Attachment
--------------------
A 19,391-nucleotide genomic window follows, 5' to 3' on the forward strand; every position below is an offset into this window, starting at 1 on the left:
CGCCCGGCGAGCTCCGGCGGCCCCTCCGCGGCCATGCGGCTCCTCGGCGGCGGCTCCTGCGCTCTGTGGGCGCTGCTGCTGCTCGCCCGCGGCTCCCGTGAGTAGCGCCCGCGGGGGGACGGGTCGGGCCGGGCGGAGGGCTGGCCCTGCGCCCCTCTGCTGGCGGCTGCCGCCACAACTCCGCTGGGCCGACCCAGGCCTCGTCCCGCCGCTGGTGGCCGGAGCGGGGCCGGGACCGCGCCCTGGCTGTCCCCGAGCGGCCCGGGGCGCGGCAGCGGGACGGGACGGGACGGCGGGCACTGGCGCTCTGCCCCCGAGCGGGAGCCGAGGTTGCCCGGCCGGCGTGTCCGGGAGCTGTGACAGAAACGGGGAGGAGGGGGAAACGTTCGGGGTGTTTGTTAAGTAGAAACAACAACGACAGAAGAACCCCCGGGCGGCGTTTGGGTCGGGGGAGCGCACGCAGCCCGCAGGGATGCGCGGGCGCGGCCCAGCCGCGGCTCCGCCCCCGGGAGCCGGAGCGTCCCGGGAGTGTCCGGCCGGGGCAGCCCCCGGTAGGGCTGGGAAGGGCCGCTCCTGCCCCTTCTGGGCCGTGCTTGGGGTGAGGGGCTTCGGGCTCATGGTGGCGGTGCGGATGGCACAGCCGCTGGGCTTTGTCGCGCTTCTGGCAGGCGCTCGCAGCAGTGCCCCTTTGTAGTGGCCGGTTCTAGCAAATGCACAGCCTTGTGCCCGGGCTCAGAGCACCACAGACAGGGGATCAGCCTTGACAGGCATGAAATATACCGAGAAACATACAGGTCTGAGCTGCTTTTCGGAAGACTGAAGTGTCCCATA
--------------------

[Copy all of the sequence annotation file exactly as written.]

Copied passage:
A 19,391-nucleotide genomic window follows, 5' to 3' on the forward strand; every position below is an offset into this window, starting at 1 on the left:
CGCCCGGCGAGCTCCGGCGGCCCCTCCGCGGCCATGCGGCTCCTCGGCGGCGGCTCCTGCGCTCTGTGGGCGCTGCTGCTGCTCGCCCGCGGCTCCCGTGAGTAGCGCCCGCGGGGGGACGGGTCGGGCCGGGCGGAGGGCTGGCCCTGCGCCCCTCTGCTGGCGGCTGCCGCCACAACTCCGCTGGGCCGACCCAGGCCTCGTCCCGCCGCTGGTGGCCGGAGCGGGGCCGGGACCGCGCCCTGGCTGTCCCCGAGCGGCCCGGGGCGCGGCAGCGGGACGGGACGGGACGGCGGGCACTGGCGCTCTGCCCCCGAGCGGGAGCCGAGGTTGCCCGGCCGGCGTGTCCGGGAGCTGTGACAGAAACGGGGAGGAGGGGGAAACGTTCGGGGTGTTTGTTAAGTAGAAACAACAACGACAGAAGAACCCCCGGGCGGCGTTTGGGTCGGGGGAGCGCACGCAGCCCGCAGGGATGCGCGGGCGCGGCCCAGCCGCGGCTCCGCCCCCGGGAGCCGGAGCGTCCCGGGAGTGTCCGGCCGGGGCAGCCCCCGGTAGGGCTGGGAAGGGCCGCTCCTGCCCCTTCTGGGCCGTGCTTGGGGTGAGGGGCTTCGGGCTCATGGTGGCGGTGCGGATGGCACAGCCGCTGGGCTTTGTCGCGCTTCTGGCAGGCGCTCGCAGCAGTGCCCCTTTGTAGTGGCCGGTTCTAGCAAATGCACAGCCTTGTGCCCGGGCTCAGAGCACCACAGACAGGGGATCAGCCTTGACAGGCATGAAATATACCGAGAAACATACAGGTCTGAGCTGCTTTTCGGAAGACTGAAGTGTCCCATA